The Erie Otters filed for bankruptcy earlier this season, and there have been concerns the team cannot stay in western Pennsylvania. However, the Ontario Hockey League is the latest party to step forward in their hopes the team will remain in Erie.
According to GoErie.com:
"Whoever buys the Otters in U.S. Bankruptcy Court in Erie must apply for membership in the 20-team OHL, which would rather the team not move under new ownership, the OHL said in a court filing."
“The League strongly prefers that Applicant commit to keeping the Team in Erie, Pennsylvania, and Applicant’s position on this issue will be a significant factor in the League’s approval analysis,” it says on the filing.
"U.S. Bankruptcy Judge Thomas P. Agresti will have final approval of a sale of the team, which is scheduled to occur at a public auction in his courtroom at the federal courthouse in Erie at the end of June.Agresti wants the OHL to sign off on the bidders before the sale, so that the new owner will not have to wait on OHL approval after buying the team at auction. Agresti wants the new owner to take control of the team quickly to get ready for the upcoming season.To prepare for the auction, Agresti asked the OHL’s lawyers to file a report on the Toronto-based league’s approval process. The league’s comments about keeping the team in Erie are in the report, docketed Thursday by the OHL’s lawyers, including Larry Bolla, of Erie."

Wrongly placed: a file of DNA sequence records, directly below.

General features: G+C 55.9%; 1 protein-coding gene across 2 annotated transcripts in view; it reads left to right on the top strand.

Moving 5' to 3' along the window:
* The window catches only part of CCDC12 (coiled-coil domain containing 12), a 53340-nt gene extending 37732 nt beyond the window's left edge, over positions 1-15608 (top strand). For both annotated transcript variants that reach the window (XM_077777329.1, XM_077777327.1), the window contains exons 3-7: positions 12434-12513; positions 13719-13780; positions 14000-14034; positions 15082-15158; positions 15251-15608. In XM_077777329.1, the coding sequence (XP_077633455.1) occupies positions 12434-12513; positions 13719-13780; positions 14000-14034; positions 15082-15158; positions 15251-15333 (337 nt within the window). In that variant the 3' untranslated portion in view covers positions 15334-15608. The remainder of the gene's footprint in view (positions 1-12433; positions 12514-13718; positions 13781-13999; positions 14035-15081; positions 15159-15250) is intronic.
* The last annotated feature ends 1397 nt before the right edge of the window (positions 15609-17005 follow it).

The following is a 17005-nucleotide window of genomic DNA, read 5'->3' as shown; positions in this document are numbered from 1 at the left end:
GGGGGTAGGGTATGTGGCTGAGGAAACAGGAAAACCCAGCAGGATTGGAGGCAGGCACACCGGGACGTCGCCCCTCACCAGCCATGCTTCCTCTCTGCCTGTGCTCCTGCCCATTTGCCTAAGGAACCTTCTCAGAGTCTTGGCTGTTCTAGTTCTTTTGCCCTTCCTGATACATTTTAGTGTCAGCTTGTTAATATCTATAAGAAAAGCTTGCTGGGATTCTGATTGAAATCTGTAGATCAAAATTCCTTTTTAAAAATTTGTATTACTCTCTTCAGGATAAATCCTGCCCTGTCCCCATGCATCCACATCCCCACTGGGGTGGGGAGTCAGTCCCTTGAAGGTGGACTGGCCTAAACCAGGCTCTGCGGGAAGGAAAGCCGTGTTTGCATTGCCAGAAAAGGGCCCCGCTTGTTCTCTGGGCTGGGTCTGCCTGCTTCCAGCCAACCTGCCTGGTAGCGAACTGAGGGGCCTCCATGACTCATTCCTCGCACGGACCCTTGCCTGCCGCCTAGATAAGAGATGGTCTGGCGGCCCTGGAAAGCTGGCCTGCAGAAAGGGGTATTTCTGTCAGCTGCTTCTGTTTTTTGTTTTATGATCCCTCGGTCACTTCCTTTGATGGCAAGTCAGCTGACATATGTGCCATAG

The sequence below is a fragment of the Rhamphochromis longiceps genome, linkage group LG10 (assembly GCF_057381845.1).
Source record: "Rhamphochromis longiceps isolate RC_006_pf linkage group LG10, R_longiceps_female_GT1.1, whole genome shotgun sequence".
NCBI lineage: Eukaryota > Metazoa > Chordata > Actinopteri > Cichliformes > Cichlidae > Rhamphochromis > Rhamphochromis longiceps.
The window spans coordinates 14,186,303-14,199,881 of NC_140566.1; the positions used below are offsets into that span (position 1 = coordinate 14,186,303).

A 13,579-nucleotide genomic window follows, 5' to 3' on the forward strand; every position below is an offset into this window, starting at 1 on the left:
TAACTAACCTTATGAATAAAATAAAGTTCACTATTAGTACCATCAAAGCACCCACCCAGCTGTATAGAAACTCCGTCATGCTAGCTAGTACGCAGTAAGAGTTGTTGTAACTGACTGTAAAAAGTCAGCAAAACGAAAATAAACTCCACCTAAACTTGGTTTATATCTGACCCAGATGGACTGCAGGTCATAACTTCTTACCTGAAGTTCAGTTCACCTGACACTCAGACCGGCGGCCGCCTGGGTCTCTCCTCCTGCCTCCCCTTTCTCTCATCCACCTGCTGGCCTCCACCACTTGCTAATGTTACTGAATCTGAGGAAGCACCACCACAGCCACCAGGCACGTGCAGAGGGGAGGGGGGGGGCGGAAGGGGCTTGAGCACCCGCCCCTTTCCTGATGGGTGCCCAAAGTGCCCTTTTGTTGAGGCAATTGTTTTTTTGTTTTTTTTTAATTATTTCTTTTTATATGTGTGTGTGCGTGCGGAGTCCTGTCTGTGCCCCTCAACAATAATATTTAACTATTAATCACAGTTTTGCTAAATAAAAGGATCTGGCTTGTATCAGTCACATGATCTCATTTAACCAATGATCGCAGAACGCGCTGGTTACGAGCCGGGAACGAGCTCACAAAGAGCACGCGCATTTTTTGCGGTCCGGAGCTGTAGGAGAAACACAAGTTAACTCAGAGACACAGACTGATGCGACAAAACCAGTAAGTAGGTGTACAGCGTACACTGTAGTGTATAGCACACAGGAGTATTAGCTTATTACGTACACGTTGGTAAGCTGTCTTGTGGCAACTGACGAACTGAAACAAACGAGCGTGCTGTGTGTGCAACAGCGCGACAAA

Despite the shortcomings off the ice, the Otters have been one of the more successful teams in the OHL in recent memory. They fell to the Oshawa Generals, but did advance to the OHL championship series. They also developed two of the top prospects for the upcoming NHL draft in Dylan Strome and Connor McDavid.
The OHL board of governors are able to decline the sale or deny the new owners of the team if it comes to that. This means the OHL could essentially just end up buying the Otters themselves no matter what if they so chose.
“An applicant’s willingness to maintain the Team in Erie, Pennsylvania, will be a significant factor considered by the League in deciding whether to approve the change in ownership and waive its right of first refusal,” the OHL said.
There have been some groups who have come forward to keep the team in Erie, and hopefully the league will step forward to keep the team there as well.
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